Robots and nonparticipation in the US : where have all the workers gone?

  • Lerch, Benjamin Istituto di economia politica (IdEP), Facoltà di scienze economiche, Università della Svizzera italiana, Svizzera


English This paper analyzes the impact of one of the leading automation technologies of the last decades, industrial robots, on the declining labor force participation in the US. Exploiting exogenous variation in the adoption of robots across local labor markets and over time, I find that, on average, one additional robot drives two workers out of the labor force. Despite the adverse impact of robots, there is no evidence that displaced workers are migrating away from exposed labor markets or that labor force dropouts have been compensated by the labor force participation of a family member. Instead, I find that robot adoption leads to rising enrollment in post-secondary education institutions among young individuals, early retirement of older workers and a considerable fraction of middle-aged workers enrolling in disability insurance.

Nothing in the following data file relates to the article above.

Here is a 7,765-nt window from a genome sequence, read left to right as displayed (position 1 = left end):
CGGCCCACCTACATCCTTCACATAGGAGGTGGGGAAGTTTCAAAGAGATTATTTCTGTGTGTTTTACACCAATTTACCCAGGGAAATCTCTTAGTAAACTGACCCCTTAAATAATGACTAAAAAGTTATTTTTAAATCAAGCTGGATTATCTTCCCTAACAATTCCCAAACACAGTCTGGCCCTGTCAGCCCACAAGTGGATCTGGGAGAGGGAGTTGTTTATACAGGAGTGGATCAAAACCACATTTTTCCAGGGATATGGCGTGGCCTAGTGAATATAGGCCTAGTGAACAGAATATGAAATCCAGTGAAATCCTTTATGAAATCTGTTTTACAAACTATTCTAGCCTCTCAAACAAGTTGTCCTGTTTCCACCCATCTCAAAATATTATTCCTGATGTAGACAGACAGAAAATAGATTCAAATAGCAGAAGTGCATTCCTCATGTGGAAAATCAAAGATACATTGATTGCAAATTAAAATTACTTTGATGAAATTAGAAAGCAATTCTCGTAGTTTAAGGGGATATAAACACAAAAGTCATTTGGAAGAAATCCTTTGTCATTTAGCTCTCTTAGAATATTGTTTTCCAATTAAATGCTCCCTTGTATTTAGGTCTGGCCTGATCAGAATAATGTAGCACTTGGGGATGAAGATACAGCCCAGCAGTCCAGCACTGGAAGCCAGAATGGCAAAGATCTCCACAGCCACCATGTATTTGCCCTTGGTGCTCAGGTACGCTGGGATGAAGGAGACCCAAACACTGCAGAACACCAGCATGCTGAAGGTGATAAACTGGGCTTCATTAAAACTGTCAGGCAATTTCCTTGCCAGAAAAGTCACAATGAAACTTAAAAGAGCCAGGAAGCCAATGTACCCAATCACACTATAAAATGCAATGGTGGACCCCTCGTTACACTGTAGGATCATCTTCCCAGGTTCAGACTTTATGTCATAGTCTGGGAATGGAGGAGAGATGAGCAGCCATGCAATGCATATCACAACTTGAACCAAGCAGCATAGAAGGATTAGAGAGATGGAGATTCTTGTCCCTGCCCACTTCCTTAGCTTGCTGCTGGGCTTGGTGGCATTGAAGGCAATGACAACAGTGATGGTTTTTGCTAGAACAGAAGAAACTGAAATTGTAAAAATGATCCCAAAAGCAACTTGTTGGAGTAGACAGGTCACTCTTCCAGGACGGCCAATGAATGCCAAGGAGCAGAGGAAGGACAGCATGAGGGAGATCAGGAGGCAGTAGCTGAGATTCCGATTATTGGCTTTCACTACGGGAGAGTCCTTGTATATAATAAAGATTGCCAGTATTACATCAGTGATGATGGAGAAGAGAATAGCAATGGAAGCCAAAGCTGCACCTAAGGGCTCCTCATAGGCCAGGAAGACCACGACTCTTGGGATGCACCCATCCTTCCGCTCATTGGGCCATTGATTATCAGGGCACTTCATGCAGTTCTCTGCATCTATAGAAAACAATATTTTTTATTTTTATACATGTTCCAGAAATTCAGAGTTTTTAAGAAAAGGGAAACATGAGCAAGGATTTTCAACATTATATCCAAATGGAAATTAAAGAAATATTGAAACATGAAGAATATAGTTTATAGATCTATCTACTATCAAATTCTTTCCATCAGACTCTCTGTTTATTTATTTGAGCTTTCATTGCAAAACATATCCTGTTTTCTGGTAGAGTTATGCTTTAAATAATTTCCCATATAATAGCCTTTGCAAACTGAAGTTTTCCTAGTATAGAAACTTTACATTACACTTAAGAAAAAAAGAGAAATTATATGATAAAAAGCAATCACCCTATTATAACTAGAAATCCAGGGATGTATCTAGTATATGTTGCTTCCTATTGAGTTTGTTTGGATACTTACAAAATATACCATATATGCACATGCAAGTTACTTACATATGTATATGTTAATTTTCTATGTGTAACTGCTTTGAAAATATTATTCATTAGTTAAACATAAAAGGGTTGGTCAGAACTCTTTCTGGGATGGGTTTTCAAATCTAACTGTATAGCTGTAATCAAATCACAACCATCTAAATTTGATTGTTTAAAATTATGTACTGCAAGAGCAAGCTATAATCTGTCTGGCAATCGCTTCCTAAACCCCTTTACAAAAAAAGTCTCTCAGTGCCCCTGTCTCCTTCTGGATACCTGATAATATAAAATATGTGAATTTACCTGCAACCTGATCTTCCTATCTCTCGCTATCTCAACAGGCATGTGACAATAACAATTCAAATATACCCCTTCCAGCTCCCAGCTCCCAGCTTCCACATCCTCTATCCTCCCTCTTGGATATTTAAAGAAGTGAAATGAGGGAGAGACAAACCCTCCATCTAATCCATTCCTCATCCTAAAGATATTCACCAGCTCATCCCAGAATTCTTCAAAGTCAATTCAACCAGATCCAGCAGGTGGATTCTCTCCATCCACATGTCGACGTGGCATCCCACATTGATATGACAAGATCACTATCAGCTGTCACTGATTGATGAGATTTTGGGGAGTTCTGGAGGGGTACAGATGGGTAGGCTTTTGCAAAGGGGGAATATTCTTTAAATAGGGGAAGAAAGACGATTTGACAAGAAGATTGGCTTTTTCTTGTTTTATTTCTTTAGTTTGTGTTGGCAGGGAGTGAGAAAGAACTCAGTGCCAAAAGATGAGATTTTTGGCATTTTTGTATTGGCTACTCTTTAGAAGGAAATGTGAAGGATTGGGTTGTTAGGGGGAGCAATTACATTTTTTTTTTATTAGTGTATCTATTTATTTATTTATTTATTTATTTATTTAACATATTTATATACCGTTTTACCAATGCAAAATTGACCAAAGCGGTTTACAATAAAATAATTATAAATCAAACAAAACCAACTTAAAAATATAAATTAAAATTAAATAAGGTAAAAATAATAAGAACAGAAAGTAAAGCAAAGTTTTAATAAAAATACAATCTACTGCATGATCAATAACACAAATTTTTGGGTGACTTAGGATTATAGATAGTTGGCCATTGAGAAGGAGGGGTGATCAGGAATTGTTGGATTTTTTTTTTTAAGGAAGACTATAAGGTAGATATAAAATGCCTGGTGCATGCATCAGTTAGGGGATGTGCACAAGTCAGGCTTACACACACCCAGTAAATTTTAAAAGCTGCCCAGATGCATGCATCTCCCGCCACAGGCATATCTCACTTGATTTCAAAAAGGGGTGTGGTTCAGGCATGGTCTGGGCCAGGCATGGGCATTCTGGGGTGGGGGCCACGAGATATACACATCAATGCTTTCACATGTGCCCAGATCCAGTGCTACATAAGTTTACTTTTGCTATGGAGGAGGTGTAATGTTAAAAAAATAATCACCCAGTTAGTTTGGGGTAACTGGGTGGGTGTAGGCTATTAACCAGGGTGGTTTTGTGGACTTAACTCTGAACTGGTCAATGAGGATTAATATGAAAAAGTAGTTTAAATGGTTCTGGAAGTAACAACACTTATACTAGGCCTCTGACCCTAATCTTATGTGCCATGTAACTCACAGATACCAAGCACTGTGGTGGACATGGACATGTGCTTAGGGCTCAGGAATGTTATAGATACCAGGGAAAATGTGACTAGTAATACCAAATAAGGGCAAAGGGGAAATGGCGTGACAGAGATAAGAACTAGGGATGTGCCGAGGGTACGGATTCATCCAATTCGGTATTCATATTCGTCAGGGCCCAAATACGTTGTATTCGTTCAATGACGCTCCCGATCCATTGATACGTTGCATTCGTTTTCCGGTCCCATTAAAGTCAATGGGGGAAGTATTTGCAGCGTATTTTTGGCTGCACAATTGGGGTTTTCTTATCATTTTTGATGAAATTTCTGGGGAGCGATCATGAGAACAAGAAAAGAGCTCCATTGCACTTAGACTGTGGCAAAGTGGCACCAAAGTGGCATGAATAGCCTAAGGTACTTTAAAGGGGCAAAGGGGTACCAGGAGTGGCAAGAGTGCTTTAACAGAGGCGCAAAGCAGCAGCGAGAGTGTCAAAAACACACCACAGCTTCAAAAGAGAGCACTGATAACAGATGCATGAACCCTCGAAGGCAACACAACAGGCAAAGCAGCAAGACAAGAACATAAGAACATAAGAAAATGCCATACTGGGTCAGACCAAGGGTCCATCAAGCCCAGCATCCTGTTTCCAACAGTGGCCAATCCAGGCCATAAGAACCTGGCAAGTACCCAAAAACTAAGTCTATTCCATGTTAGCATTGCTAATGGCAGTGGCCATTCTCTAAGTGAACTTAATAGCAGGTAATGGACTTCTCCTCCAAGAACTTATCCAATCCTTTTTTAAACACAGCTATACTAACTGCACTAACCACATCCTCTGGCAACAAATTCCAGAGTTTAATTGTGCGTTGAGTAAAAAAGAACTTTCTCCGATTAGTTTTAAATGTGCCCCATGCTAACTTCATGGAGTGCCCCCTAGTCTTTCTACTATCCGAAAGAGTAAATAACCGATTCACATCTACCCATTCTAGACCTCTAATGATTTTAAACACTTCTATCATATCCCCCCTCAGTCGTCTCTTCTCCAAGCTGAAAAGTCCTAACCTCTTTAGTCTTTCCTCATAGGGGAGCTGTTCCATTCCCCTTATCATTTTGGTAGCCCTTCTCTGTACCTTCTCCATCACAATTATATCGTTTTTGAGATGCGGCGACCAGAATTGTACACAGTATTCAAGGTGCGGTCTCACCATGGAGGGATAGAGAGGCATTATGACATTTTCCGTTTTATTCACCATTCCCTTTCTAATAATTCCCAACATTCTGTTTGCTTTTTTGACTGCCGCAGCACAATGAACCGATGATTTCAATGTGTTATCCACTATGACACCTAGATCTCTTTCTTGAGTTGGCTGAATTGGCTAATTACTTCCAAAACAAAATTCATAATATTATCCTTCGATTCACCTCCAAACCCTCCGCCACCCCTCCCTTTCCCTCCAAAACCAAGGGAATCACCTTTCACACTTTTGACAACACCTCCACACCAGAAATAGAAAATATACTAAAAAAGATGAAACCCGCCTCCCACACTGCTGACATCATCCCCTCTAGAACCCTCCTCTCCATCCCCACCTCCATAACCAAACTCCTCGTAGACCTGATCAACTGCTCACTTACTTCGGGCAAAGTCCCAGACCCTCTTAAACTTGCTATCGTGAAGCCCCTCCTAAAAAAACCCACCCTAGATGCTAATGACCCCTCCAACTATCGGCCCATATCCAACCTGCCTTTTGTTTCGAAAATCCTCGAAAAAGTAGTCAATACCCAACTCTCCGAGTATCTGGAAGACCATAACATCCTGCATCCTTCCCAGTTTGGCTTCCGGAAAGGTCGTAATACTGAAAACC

• English
License undefined
  • RERO DOC 329920
  • ARK ark:/12658/srd1319325
Persistent URL

Document views: 57 File downloads:
  • wp2003a.pdf: 152